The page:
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Early Promotion: Necessary And Dangerous

February 10, 2011

I need to state that ALL BANDS should be promoting their music. But it is a fine line in which you don’t want to promote too much, too early. If you are a newer band over killing what little hype you initially attain can be as harmful as it is helpful to you.

SITUATION: A lot of new bands rush to put poorly recorded demos on their website.

PRO: Fans can hear what you sound like.

CON: Your recordings sound like shit! If you are a new band and do not have other music for fans to hear please remember that this may be many people’s first impression of your band. Countless times I’ve checked out a myspace of a new band and closed the window in less then 30 seconds because it sounds like shit; only to see the band live or hear the proper recordings a few months later and be shocked about how great the band was.

SOLUTION: Instead of releasing poorly recorded music to the masses by placing it directly on your website/myspace etc…, why not “get creative” (I’ll be saying that a lot over these next few pages!) and try something similar to one of the following:

1. People listen with their eyes; yes that is right, with their eyes. Why not ask a friend to record a few songs on a video camera at a show and post a video of the best song up on youtube (embedded in your website/myspace as well). The audio may suck on this (likely even worse than the rough demo) however people can see the band and are more likely to forgive the recording quality since it is a video. (This is especially beneficial if the band has a captivating live presence or the crowd is noticeably into the music.)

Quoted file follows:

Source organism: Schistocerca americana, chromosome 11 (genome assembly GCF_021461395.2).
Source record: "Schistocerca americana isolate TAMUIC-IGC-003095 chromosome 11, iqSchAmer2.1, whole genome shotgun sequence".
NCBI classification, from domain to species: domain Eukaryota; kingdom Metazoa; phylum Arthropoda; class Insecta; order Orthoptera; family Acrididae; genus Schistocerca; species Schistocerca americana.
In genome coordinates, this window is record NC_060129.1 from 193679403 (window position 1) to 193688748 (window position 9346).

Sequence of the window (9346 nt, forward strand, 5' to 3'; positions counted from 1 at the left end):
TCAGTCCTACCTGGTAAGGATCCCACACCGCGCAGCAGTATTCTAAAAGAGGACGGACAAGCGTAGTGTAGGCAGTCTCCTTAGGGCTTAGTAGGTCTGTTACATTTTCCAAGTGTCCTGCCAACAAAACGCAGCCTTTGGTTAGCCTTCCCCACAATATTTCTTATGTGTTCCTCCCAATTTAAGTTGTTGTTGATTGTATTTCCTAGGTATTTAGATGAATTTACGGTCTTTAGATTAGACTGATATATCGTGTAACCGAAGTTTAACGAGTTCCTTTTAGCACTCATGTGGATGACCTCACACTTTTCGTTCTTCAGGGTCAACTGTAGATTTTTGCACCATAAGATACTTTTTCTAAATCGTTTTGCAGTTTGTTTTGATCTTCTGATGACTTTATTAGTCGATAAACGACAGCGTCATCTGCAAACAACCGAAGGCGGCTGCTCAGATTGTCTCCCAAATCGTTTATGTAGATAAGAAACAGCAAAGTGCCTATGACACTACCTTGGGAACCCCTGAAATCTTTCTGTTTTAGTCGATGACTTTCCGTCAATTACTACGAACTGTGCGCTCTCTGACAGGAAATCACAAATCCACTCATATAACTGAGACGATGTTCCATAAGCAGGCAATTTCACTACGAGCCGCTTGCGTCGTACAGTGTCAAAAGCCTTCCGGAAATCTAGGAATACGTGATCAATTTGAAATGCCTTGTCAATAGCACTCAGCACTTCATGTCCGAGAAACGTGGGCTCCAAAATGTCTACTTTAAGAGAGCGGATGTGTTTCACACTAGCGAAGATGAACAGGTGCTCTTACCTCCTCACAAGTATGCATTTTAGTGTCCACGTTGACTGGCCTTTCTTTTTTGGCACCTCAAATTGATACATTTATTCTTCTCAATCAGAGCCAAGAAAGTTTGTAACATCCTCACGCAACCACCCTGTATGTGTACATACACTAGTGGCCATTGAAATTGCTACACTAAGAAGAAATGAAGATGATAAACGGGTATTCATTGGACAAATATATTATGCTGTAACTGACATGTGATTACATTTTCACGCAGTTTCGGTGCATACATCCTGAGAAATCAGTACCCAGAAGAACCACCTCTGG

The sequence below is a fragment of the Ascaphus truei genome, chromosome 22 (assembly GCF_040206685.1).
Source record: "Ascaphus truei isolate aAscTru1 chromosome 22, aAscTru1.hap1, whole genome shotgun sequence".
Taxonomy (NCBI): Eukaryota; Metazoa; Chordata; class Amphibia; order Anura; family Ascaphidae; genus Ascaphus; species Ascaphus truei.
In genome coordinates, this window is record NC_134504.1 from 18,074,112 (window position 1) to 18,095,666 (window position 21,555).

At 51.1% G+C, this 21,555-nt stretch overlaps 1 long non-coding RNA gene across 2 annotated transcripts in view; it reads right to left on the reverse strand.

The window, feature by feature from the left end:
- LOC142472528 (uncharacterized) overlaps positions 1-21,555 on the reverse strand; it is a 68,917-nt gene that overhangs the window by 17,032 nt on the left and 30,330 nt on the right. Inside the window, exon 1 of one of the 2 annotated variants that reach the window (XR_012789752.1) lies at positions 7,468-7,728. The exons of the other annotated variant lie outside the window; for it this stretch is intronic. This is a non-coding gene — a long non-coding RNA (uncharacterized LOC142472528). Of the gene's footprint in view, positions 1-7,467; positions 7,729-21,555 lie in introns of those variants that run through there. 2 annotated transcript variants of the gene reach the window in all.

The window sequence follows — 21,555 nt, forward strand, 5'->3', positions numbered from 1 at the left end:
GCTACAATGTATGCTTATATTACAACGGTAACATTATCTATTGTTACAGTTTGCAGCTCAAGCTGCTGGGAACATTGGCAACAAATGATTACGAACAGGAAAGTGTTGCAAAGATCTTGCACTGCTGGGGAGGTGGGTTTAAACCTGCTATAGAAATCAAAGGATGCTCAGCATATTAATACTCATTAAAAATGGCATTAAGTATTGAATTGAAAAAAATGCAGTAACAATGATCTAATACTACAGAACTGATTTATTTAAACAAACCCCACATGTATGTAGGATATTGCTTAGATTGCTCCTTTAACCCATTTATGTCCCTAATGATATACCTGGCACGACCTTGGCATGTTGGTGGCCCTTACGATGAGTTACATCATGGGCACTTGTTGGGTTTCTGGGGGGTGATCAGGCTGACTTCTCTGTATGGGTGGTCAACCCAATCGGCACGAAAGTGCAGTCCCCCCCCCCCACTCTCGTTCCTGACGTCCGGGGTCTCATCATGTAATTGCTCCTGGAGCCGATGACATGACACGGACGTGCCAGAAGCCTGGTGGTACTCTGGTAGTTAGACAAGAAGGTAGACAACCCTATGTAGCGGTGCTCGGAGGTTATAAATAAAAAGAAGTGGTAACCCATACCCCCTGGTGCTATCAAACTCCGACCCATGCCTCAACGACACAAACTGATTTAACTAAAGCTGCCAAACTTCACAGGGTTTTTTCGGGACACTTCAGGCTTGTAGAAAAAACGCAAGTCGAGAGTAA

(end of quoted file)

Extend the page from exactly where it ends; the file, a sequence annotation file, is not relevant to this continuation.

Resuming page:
2. If your band is online savvy, using a service like Tweet for a Track ( to engage your hardcore fans (which may be just friends and family for a new band) is a great idea. Tweet for a Track is a free service, how it works is that you upload a song and post a tweet about the song being available for free download… the catch is to get the free download your fans need to retweet the message and then they are sent the download link automatically.

3. Another option would be not releasing raw tracks/demos until the album is complete and then including the demoed tracks as bonus material on the disc itself or on a service like Dropcards ( For those unaware Dropcards are essentially a plastic card similar to a credit card (they also offer environmental options for Green enthusiasts) that you can customize with artwork and give (or sell) to fans with a unique code that allows them to access and content you’d like to upload (ex. Music, Pictures, Video etc…).


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